The Matthew Graham co-created series Life on Mars (2006) starred John Simm as a police officer who finds himself inexplicably transported back to 1973, and was an absolutely brilliant and under-appreciated piece of television. His ambitious 2008 series, Bonekickers, once again takes audiences back in time. Bonekickers follows a team of Indiana Jones-style archeologist/adventurers (and their intern) who risk their lives to unlock some of history’s greatest secrets. But a grander historical scope does not necessarily make for a better series, as Bonekickers unfortunately proves.
Bonekickers is every bit as episodic as its predecessor, but has far less reason to be since each episode’s narrative is supposed to be linked, if incidentally, to a millenia-old conspiracy the archeologists uncover in the series finale. This conspiracy, though hinted at in earlier episodes, is explained almost exclusively in the finale. What’s more, the intense drama of the episode results in huge leaps of characterization for the archeologists. As a result, the finale feels unnecessarily bloated. Furthermore, the characters’ contrary demeanor and singular quirky traits throughout the bulk of the series prevent them from being entirely three-dimensional and sympathetic. That being said, with its fast pacing and engrossing mysteries, the series is in fact addictively watchable much in the same way, and for the same reasons, that the National Treasures movies are. Yet I was saddened to find that Bonekickers is nowhere near as satisfying as its predecessor.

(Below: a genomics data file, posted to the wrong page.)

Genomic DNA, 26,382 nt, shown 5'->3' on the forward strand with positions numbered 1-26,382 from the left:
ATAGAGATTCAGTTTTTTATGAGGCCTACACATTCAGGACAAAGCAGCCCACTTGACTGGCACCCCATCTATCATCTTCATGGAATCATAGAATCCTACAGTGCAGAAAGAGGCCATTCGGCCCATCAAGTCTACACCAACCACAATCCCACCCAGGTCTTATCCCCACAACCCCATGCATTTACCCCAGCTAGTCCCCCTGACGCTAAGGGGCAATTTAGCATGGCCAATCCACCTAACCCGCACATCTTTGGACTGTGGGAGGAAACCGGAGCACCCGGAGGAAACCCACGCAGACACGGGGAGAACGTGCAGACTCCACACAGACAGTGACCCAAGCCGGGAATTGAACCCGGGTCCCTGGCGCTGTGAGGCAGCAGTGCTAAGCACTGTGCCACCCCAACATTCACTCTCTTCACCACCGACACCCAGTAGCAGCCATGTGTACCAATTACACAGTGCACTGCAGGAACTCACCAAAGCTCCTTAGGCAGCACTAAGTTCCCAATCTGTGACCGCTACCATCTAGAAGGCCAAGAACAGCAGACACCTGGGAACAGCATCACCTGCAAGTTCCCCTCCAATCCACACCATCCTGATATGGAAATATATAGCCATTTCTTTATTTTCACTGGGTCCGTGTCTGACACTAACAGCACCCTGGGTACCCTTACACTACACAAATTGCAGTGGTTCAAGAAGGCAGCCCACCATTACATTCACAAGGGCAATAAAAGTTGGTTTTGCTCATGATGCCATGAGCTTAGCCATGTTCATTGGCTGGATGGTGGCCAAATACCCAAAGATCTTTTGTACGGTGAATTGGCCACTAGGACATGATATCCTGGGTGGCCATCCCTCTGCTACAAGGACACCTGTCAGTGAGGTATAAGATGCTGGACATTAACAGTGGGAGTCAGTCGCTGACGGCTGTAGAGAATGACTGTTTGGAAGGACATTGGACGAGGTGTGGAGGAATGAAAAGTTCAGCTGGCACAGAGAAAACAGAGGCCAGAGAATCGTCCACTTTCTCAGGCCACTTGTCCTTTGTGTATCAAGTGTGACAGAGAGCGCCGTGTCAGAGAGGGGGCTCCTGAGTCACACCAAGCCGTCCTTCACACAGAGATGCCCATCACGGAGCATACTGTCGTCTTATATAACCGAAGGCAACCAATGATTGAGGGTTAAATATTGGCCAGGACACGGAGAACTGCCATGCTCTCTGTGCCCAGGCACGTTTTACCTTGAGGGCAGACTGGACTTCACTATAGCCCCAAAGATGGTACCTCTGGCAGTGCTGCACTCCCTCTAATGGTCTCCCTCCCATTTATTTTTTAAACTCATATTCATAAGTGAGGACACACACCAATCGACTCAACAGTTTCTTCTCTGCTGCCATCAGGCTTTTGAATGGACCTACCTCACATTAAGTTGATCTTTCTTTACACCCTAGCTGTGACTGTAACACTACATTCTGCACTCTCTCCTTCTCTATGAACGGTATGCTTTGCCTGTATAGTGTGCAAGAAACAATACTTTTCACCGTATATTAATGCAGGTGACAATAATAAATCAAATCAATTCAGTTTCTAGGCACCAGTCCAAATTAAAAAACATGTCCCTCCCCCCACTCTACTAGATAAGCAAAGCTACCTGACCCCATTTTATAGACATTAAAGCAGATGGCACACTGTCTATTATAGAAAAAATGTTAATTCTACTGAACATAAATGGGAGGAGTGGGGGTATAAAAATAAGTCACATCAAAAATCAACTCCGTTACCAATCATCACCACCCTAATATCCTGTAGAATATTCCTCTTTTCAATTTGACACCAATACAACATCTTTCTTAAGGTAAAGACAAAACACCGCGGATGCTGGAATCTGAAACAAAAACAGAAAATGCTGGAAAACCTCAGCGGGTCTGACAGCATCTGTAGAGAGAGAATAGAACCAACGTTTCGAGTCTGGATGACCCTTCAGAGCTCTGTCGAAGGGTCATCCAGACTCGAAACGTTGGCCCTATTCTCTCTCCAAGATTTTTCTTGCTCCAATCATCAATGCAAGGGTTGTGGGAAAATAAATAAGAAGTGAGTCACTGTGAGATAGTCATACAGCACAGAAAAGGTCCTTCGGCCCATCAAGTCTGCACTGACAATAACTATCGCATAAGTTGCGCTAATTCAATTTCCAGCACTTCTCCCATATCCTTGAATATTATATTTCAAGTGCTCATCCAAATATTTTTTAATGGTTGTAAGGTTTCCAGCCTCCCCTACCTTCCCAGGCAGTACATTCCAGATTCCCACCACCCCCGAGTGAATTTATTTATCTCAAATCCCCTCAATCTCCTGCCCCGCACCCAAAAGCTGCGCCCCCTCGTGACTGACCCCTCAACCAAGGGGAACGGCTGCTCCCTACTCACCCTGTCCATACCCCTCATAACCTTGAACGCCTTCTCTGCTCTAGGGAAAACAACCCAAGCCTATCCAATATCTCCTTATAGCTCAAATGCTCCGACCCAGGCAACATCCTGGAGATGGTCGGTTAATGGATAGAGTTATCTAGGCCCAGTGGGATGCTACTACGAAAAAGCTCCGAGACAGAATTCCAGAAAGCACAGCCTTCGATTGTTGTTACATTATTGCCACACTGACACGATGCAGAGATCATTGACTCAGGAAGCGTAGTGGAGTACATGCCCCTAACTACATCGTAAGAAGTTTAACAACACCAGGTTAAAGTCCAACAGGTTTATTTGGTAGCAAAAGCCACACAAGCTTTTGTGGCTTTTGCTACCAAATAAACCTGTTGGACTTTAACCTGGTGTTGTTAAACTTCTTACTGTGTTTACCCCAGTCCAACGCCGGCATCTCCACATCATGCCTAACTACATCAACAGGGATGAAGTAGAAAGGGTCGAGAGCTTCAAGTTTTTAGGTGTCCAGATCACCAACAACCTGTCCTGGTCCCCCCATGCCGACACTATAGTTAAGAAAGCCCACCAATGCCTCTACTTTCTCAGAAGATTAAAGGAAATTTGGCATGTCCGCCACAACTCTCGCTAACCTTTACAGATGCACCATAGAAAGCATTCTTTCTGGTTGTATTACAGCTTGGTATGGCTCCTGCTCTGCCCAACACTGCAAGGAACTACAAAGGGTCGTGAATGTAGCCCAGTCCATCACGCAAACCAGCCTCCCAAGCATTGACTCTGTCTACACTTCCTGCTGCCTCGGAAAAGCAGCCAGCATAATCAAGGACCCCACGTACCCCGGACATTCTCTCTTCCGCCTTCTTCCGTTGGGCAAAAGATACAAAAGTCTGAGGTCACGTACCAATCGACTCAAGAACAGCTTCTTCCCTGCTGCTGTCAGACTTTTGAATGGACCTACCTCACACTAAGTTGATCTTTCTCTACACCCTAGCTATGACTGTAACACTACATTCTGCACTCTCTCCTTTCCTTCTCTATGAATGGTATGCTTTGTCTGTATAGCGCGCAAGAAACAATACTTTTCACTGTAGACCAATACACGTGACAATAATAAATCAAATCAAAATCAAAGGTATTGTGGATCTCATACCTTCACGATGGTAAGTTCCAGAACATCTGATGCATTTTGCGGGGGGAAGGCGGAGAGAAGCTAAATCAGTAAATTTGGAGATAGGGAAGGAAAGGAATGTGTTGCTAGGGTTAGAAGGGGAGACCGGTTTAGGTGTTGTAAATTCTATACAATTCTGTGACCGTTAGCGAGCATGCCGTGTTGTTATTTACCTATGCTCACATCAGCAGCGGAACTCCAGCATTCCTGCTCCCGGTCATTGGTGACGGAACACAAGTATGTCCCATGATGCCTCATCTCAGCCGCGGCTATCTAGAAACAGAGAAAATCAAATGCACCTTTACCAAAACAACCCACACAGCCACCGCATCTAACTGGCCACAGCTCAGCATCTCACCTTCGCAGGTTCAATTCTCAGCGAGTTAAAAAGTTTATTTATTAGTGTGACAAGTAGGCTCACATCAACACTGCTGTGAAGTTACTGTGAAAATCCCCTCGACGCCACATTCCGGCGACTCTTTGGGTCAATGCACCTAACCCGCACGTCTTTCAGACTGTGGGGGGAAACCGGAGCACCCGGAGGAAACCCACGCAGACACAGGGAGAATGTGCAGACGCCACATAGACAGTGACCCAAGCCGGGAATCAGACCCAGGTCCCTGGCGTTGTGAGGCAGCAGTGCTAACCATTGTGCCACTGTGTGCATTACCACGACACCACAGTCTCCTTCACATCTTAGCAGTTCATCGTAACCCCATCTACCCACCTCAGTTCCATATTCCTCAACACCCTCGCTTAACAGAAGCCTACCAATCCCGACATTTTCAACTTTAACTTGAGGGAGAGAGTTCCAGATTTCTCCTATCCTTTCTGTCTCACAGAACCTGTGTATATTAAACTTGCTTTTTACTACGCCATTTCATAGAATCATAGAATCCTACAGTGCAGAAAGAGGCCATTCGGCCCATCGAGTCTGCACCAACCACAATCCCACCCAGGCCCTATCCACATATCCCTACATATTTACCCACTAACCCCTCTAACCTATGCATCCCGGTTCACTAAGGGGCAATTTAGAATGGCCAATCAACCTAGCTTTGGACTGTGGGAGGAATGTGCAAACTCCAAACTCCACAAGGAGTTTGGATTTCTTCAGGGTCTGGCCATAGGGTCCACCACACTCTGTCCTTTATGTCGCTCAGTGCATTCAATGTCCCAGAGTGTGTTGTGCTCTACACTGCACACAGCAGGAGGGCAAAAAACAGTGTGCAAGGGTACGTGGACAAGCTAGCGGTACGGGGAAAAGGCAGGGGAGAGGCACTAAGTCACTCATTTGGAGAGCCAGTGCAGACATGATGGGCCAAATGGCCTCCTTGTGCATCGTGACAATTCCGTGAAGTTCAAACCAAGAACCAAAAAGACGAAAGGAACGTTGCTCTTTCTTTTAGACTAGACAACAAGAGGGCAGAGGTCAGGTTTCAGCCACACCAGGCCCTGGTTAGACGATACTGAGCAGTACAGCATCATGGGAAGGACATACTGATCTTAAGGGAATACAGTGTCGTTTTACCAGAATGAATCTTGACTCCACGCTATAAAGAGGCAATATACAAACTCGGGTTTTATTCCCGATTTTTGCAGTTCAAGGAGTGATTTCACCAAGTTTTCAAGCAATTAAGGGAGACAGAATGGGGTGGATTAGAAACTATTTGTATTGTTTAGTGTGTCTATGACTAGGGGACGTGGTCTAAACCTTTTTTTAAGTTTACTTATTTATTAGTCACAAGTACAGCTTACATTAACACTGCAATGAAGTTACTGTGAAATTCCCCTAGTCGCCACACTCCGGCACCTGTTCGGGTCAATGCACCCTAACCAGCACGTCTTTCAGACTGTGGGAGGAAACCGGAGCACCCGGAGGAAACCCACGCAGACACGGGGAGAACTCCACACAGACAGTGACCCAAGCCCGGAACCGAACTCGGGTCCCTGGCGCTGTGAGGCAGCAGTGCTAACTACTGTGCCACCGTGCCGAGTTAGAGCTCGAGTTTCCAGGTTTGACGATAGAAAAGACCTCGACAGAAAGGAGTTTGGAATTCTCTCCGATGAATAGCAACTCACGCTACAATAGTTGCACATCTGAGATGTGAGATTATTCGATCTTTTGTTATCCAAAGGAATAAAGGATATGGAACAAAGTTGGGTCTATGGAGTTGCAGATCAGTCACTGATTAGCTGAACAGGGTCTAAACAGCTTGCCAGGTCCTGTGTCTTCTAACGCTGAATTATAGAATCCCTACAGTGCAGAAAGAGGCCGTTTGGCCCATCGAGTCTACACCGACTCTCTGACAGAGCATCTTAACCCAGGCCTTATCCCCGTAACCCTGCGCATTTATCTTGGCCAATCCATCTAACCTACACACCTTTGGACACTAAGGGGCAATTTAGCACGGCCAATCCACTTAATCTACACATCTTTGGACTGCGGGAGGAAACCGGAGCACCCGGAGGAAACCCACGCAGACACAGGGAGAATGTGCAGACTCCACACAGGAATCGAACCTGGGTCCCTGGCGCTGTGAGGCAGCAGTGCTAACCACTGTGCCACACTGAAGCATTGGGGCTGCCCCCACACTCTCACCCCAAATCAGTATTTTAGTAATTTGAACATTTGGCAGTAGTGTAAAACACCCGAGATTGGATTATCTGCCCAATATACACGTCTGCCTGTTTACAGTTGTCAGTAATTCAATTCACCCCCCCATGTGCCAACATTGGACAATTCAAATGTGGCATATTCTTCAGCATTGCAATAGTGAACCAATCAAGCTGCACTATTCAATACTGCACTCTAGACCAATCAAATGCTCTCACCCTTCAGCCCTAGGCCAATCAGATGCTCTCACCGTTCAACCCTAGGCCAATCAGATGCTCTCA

What Bonekickers has going for it though is an extraordinary cast, including Julie Graham (At Home with the Braithwaites), Gugu Mbatha-Raw (Doctor Who), Hugh Bonneville (Notting Hill), and Michael Maloney (The Forsyte Saga). Torchwood‘s Burn Gorman guest stars in “The Lines of War,” quite probably the strongest episode of Bonekickers, and delivers what might very well be the strongest performance of the series as a World War I soldier who leads a small band of German and British troops on a quest to find the weapon to end the war.
The series looks really sharp on Blu-ray, but I doubt the format matters much as the 1080i picture, though sharp, isn’t particularly impressive. And the 2.0 stereo sound isn’t really sold on the BD format either. Special features on the Blu-ray set include behind-the-scenes segments for each episode (up to about a half dozen each) and a brief bit about the conception of the series. These segments can be played individually from a special features menu, which lacks a “play all” feature or in an interactive viewing mode. In the interactive mode, when a symbol appears onscreen, you can access the pop-up menu to view segments applicable to the current scene. These segments were incredibly interesting and insightful; but I can’t attest to the functionality of the interactive option because I don’t partake in any features that interfere with the way in which the program was originally intended to be aired/viewed.